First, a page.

Cane molasses not dangerous except in tragic, specific confluence of circumstances

An ambulance pulling into Lawrence Memorial Hospital from the site of an industrial accident Thursday had to be quarantined for several hours, as officials from Lawrence-Douglas County Fire Medical analyzed the substance that apparently had caused all the trouble.

Their identification: cane molasses.

“Once it’s exposed to the air and it’s properly ventilated, it can be scrubbed down and washed away with soap and water,” said Jeff Novorr, LMH vice president. “Once we realized what it was, that’s what we did.”

While the molasses might be unusual in that it was being used to enhance fertilizer products at MagnaGro International — “I don’t think it’s the same type of molasses that you would go to Hy-Vee and buy and put on your pancakes,” Novorr said — the normally harmless product can be problematic under certain conditions.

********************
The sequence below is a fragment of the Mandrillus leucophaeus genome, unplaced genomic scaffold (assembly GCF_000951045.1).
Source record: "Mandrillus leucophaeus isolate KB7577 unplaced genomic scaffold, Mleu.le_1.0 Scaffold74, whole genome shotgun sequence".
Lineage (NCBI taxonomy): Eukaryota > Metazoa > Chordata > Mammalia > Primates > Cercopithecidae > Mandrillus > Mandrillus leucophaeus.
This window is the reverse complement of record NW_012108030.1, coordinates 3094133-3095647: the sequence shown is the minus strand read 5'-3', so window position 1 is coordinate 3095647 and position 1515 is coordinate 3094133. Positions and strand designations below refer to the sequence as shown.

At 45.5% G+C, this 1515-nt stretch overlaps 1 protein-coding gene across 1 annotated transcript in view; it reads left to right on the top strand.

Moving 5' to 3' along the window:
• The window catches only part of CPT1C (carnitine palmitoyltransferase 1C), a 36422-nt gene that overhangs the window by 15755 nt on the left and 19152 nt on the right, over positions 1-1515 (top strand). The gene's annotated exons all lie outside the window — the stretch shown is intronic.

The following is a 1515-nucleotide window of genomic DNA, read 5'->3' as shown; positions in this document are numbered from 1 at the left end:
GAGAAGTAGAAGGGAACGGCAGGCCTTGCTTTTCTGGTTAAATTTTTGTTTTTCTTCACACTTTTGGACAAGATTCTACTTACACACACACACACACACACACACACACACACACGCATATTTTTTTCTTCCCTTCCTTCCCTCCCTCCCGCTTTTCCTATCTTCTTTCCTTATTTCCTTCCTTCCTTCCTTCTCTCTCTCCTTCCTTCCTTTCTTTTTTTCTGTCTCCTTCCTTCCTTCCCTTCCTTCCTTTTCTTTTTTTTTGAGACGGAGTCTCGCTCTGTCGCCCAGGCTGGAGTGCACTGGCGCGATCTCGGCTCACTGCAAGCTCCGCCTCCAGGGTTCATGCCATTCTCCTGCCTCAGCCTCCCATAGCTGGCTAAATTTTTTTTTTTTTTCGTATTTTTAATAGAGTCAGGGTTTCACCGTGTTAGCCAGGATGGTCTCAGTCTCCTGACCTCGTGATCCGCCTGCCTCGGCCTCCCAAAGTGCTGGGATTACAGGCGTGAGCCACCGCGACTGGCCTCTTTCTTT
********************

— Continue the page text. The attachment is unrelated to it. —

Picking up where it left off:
When kept in a confined and enclosed space, Novorr said, gases given off by the material can gather and reach unhealthy concentrations.

“One of which is carbon monoxide, which, ultimately, can be fatal,” Novorr said. “When it’s used and stored in ventilated areas, you wouldn’t have the accumulation of gas.”

Novorr emphasized that he was unfamiliar with specific site conditions at MagnaGro, 600 E. 22nd St., and that he was not involved in or familiar with any investigation to determine exactly what happened Thursday at the site, where two MagnaGro employees died.